Is being cynical the only way to survive in the real world?

There’s this baller name Gilbert Arenas. From 2005 2006 to 2008, he was one of the most popular basketball players in the NBA (2006 for casual fans. 2005 for real fans)

He had game, alright, but the main reason he was so popular was because he was a goofy, eccentric, man-child with a penchant for practical jokes, lighthearted self promotion, and quirky demeanor.

He once nicknamed himself Hibachi, because he gets “hot” like a Japanese grill.

He wanted to make the all star team so bad in 06 he bought thousands of voting ballots, took them home and filled out each form voting for himself.

He once vowed vengeance on the whole city of Portland and Phoenix because the coaches of those city’s teams cut him from Team USA.

Everyone loved Gil. Adidas made him the face of the brand, Washington Wizards made him the face of a franchise, and NBA Live made him its cover boy.

Then came the downfall. First Gil got hurt, but not before signing a 112 mil contract with the Wizards. Even healthy, the contract is a bit much for a good-but-not-great player like Gil. After he got hurt, everyone looked at the contract with the stink eye. Washington execs didn’t try to hide their regret at paying him.

After losing nearly three years to a knee injury, Gil came back last season, giddy and goofy as ever.

One day he gets into an argument with a teammate over supposed unpaid poker debt. Ever the immature joker, Gil bought three unloaded guns to the locker room, placed them in front of the angry teammate, and asked him to “pick one”.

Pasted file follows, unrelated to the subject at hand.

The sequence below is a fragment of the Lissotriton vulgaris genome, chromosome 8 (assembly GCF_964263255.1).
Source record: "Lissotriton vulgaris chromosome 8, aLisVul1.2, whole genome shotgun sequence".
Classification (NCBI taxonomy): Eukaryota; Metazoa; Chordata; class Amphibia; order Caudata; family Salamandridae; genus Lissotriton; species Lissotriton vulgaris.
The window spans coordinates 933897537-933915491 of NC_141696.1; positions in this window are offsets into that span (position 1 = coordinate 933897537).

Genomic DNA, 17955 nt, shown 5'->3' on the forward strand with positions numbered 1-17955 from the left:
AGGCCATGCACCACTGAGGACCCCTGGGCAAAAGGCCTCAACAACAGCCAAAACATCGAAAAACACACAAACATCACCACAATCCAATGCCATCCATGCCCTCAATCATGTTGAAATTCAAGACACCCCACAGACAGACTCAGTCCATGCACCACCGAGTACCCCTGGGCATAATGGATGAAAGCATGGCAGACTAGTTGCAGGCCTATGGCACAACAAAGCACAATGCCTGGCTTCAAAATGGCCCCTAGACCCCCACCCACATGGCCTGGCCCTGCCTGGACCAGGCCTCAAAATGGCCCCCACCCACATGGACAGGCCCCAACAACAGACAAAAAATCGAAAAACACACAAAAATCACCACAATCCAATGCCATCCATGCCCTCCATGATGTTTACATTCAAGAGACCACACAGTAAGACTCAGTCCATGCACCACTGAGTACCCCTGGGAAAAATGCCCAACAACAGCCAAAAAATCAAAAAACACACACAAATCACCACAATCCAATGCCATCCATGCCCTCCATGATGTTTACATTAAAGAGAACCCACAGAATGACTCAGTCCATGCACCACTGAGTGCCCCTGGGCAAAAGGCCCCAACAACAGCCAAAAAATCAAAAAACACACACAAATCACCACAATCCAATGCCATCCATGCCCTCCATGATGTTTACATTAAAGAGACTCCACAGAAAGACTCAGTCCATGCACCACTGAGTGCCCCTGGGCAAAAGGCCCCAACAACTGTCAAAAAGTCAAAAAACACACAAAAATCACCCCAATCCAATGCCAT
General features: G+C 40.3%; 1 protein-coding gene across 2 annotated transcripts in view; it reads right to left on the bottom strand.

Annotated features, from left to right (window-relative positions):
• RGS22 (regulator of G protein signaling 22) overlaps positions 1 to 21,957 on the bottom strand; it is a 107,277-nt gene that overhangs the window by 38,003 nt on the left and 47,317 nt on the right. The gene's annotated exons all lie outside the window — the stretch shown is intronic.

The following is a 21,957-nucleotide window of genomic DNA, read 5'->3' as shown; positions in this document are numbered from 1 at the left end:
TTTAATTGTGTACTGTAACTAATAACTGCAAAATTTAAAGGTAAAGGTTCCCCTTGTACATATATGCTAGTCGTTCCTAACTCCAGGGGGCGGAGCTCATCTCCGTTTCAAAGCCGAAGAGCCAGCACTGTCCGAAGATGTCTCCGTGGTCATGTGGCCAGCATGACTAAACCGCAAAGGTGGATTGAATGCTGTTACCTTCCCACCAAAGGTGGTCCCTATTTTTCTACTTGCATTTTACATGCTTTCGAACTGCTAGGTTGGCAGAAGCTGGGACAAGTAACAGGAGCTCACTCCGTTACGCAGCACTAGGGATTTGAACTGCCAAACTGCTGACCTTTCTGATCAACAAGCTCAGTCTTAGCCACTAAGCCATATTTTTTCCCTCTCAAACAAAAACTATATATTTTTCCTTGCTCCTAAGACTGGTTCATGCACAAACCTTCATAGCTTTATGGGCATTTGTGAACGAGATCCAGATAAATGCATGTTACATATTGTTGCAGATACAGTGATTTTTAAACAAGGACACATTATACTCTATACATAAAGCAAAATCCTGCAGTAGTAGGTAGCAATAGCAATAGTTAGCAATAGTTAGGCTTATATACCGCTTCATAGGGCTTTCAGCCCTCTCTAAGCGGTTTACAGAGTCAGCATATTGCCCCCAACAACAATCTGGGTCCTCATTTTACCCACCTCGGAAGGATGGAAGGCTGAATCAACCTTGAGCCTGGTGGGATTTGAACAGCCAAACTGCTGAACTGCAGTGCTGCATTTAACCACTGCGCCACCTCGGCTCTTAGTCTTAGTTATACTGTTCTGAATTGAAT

To us normal folks, that was undoubtedly a dumb ass thing to do. But Gil has always been a character who lacks a bit of common sense. So while everyone looked at the incident in horror, Gil thought “why so serious?”

David Stern, the wise commish who understood his Black players are always under scrutiny, took no chances. He suspsended Gil for a whole season for the gun incident.

Although no one really believes Gil had a ill–or violent–intentions with the gun stunt, he got punished severely anyways.

It wasn’t just the loss in income from the suspension, it wasn’t just the 30 days he spent at a halfway house (kinda like house arrest). It was the fact that, everybody–people who seemed to love his jokes before–all turned on him.

The Wizards all but disowned him. Took his face off all promotional material; stopped selling his jerseys. They woulda gotten rid of him if they could, but they’re locked into that ridiculous contract.

So Gil sat at home, suspended, and listened to everyone bash him and his own team disown him.

Sometime during that stretch, he lost his smile. Gil’s back in action now, but throughout weeks of promotional activities, he hasn’t cracked a smile. Stone cold expression whereever he goes. Reporters try to ask him what’s up, he replies in a “Basketball is basketball, nothing else” tone.

What Gil realized is that it’s a dog eat dog world. The same corporations who made millions off Gil’s joker behavior, the fans who adored him, all wanted no part of him when he–unknowingly and naively–took the joke too far.

Now, Gil is passion-less. He’s seen how fast everyone turned their backs on him, so to shelter him from the pain, he becomes distant. The walls go up.

Gilbert Arenas was a cheery, happy-go-lucky joker — a bit too naive and foolish — but a harmless lovable dude no doubt. Now, he’s a cynical. He’s guarded. He’s apathetic.

Is that what it takes to survive? Having child-like qualities: showing great passion, being excited-at-life, naive and optimistic doesn’t work in the real world. To survive, you gotta be ruthless and selfish. You gotta look out for yourself, you gotta be, to quote Mos Def,  a quiet dog who bites hard.


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